Friday 16 November 2018

Gerry Adams to Brian Stack sons: ‘You’re brave men to come here’

Murdered prison officer's family still seeks answers

Sinn Féin leader Gerry Adams. Photo: Collins
Sinn Féin leader Gerry Adams. Photo: Collins
Austin, Sheila and Oliver Stack. Photo: Gerry Mooney
Brian Stack. Photo: Irish Prisons/PA Wire
Nicola Anderson

Nicola Anderson

The family of murdered prison officer Brian Stack have told in startling detail about their journey in a blacked-out van to a location on the border to obtain information about their father's death.

Austin Stack sought a meeting with Gerry Adams in 2013, on the 30th anniversary of his father's death, after their relationship with the gardaí became "quite fraught" because they seemed to be getting nowhere with their investigation.

He had obtained the names of two IRA figures from various sources and had furnished those names to the gardaí in 2013. The authorities claimed they had "never heard" of one of those individuals - though he had been arrested for another crime some months after the killing of Brian Stack.

The Stack family believe Brian was killed because he was making efforts to foil a Republican prison break from Portlaoise jail.

Sinn Féin leader Gerry Adams yesterday claimed he has met with two party members who are alleged to have been involved in the killing.

But Mr Adams has repeatedly refused to reveal what role the individuals currently serve within Sinn Féin.

Speaking at the final party press conference before the election, the atmosphere turned awkward as the questions moved to the murder of Mr Stack.

Mr Adams told reporters that he had asked the two individuals to meet with the Stack family but they refused.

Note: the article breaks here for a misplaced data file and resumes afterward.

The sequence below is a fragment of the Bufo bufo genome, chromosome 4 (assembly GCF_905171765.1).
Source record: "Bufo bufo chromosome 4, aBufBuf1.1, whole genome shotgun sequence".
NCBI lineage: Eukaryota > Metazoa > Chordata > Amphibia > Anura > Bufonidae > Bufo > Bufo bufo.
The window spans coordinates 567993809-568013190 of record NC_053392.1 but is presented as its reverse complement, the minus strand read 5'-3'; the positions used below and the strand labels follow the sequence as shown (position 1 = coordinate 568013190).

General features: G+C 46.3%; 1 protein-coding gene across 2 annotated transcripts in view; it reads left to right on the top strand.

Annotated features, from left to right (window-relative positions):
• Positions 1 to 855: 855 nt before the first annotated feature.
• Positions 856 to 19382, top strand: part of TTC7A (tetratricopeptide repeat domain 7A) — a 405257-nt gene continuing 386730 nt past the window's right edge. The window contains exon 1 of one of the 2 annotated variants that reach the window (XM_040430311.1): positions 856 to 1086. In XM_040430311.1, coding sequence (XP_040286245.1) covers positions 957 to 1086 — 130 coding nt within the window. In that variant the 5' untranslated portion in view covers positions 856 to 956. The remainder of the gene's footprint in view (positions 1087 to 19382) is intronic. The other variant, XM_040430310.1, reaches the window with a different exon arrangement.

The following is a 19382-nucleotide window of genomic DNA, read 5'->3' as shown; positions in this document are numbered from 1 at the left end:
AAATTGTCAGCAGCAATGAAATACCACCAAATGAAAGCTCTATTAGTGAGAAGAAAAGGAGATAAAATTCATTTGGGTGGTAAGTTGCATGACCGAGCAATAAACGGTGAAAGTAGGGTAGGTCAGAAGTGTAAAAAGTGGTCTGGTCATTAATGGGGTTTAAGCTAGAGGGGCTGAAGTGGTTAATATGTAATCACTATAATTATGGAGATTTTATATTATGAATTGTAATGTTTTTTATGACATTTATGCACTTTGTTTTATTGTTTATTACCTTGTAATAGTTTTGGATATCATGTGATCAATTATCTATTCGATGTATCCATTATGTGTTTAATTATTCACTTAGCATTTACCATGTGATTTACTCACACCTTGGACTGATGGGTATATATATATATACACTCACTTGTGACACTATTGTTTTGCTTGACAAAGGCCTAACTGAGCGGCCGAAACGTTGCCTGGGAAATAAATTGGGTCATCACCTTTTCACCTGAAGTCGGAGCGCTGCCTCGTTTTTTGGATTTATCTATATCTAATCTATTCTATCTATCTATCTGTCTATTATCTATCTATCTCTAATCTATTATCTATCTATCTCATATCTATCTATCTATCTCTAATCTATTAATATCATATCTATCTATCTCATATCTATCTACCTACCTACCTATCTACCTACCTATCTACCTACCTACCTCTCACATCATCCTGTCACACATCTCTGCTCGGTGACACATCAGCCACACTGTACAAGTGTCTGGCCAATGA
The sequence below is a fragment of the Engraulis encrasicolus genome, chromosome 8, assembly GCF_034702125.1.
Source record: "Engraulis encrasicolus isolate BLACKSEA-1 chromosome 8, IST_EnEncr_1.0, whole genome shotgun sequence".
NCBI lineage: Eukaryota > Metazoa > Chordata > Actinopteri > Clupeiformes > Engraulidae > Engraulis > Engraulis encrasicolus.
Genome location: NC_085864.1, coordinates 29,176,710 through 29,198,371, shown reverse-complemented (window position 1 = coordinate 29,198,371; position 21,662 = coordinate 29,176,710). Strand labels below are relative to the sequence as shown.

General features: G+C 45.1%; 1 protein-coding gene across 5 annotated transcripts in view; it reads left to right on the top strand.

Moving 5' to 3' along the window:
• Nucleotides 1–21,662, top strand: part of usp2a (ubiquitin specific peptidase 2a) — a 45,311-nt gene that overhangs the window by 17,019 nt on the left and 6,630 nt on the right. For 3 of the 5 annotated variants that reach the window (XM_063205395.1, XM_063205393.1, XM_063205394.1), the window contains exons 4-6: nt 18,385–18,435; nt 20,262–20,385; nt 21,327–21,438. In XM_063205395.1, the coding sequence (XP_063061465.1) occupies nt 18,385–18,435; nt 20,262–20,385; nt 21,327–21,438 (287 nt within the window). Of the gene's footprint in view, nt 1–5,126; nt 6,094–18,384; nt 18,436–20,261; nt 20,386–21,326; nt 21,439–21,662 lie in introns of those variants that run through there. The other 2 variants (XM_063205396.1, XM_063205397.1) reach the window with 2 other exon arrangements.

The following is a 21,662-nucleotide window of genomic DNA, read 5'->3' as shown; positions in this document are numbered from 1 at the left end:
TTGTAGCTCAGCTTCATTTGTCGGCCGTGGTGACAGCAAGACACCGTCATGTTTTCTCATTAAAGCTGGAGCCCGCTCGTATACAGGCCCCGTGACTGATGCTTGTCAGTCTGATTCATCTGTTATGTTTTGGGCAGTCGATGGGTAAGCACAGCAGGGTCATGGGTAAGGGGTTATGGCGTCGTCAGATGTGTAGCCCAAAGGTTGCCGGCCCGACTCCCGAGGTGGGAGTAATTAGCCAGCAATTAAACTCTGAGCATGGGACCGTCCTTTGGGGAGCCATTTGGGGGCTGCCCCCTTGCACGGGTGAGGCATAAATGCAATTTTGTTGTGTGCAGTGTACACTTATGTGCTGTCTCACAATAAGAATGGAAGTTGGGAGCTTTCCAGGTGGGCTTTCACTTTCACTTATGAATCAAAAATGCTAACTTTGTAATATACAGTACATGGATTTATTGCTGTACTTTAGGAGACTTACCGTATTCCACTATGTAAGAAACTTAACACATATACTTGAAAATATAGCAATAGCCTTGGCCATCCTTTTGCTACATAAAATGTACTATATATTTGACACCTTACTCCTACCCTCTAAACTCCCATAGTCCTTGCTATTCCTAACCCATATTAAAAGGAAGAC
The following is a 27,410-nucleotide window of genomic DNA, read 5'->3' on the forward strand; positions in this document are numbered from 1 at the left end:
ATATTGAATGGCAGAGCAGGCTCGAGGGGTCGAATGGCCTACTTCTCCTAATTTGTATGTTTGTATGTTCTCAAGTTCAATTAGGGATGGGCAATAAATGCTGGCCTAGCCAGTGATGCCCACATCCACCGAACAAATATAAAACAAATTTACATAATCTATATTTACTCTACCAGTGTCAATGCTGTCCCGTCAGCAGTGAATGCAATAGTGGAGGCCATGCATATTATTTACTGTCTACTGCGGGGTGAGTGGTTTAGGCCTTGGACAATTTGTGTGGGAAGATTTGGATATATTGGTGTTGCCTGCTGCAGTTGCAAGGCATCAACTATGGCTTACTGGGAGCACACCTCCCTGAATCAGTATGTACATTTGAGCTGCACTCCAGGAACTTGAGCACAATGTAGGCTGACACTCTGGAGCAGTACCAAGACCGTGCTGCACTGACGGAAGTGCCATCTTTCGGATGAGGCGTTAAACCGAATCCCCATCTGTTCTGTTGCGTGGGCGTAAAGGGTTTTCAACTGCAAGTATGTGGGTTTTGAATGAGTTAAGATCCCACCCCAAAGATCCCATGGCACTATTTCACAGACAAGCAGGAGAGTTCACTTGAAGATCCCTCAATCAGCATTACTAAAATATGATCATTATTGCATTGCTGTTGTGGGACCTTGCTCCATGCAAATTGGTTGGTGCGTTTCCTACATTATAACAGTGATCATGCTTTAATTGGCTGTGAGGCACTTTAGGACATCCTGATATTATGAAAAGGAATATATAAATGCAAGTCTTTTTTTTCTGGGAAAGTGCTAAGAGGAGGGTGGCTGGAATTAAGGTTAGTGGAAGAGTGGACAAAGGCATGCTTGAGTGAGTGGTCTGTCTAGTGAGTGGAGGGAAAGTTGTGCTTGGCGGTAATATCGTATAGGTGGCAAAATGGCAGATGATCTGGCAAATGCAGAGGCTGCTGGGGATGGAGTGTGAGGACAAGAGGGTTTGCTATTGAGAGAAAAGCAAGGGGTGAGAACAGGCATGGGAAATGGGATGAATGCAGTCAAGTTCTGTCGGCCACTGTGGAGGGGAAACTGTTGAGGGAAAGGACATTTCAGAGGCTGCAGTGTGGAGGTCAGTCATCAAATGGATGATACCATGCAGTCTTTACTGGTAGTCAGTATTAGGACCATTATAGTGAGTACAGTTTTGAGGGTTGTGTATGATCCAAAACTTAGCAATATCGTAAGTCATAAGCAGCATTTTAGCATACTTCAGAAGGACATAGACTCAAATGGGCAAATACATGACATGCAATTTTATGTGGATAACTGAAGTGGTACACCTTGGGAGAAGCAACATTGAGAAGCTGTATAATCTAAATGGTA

"First of all the names of the people that Mr Stack said he wanted to talk to, I spoke to them, they denied any involvement," he said.

"He told me he got the names from An Garda Síochána. An Garda Síochána have the names," Mr Adams added.

The Sinn Féin politician said he is not withholding any information from gardaí because they have the names of the Sinn Féin members.

However, in a statement last night, Austin Stack described Mr Adams's remarks as "an attempt to grossly deceive the public", saying he had never given the names of those the Stack family feel were involved.

"Adams in his statement says that he spoke to two individuals who we asked him to speak to," said Mr Stack.

"The only people we asked if it was possible to speak with were the gunman and getaway driver.

"We did this to see if a restorative meeting could be organised," said Mr Stack, who claimed: "I did not name these individuals as I felt Adams already knew their identity."

Mr Stack claims that if Mr Adams is now saying he spoke with both these individuals "it is very significant as the alleged getaway driver has been on the run for a number of years".

And he said Mr Adams now has more information than he has been suggesting and must bring it to the gardai.